Health Canada has given its approval for Apixaban to be used as a treatment for stroke prevention in AF patients. The announcement was made on December 6, 2012. Canada’s decision about Apixaban joins Europe’s approval of the drug a few months ago.
Apixaban is an anticoagulant medication that is meant to be a safer and more effective treatment to Warfarin for preventing strokes in AF patients. So far, it is the only anticoagulant that has been proven to lower the risk of strokes and ischemic embolisms, as well as lessening the bleeding risks and the chances of patients suffering from an all-cause death. The drug is currently undergoing a review by the American FDA.
“AF places people at an increased risk of stroke. Yet despite available treatment options, many patients remain inadequately managed or untreated,” said Paul Dorian, MD, department division director, Cardiology, University of Toronto, and staff cardiac electrophysiologist, St. Michael’s Hospital, Ontario, Canada, in the company statement. “New oral anticoagulants (NOACs) are now the first recommended options for most patients for stroke prevention in Canada, and by making new therapies like Eliquis available, the goal is to reduce the burden of this disease.”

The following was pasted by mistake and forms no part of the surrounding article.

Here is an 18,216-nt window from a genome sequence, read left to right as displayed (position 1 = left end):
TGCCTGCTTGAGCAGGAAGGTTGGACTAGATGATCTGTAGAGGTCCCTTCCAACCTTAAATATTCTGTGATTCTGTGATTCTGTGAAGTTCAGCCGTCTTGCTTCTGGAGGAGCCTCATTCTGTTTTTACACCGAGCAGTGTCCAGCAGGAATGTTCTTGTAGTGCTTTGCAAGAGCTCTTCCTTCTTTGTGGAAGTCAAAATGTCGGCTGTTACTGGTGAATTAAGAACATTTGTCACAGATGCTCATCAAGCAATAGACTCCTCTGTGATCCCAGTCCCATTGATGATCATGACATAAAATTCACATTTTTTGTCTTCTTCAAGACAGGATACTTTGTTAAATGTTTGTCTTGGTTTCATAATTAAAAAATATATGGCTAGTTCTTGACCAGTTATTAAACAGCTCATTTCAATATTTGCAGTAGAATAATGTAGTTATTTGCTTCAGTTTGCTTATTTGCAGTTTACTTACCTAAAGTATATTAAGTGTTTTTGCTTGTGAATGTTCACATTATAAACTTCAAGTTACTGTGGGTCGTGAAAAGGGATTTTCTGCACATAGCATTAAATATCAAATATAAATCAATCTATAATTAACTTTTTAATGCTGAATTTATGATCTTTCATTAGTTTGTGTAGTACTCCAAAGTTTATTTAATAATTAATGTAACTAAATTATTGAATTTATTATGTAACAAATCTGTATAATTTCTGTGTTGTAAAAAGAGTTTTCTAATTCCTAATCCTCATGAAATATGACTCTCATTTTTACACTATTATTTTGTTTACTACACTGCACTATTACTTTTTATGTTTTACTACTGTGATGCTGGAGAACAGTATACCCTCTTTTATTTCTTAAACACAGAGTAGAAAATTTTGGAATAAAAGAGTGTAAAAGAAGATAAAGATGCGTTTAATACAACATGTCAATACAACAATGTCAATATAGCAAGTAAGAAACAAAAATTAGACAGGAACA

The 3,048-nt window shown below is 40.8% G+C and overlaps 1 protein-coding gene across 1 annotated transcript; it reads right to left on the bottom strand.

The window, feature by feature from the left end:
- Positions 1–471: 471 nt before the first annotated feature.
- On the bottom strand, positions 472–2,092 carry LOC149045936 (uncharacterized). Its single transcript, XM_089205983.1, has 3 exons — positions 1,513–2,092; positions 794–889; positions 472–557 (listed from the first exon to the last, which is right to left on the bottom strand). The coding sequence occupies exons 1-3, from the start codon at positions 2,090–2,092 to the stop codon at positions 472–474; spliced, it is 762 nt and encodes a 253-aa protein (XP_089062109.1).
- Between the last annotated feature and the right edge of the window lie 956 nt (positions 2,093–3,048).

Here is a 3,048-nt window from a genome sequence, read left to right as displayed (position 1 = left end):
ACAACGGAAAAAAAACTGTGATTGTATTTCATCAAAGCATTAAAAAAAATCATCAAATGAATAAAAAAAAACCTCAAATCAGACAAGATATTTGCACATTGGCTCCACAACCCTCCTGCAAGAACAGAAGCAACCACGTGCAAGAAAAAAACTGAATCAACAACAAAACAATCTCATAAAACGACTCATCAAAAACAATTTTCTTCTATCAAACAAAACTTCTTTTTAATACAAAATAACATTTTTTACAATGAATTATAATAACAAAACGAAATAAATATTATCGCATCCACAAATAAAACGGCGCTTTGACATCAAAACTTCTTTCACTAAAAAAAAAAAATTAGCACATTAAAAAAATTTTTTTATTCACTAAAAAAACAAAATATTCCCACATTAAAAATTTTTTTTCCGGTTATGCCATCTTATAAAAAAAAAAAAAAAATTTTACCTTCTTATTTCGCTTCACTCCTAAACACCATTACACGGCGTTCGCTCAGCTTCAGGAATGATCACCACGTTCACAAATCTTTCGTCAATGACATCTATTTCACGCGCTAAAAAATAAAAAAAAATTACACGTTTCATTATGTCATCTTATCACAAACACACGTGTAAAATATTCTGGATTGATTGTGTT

Alternative anticoagulant medications like Multaq are also used as a treatment for AF, but the drug has been proven to be more dangerous than the condition the drug treats. Multaq is likely to be removed from the shelves now that it has been linked to deadly side effects like liver failure, worsening of the heart condition, lung disease and pulmonary toxicity.
If you or a loved one has suffered from liver failure, a worsening of the heart condition, lung disease or pulmonary toxicity after taking Multaq, contact attorney Greg Jones for a free consultation today. I am experienced at fighting Multaq lawsuits and may be able to help you recover money for your injuries.
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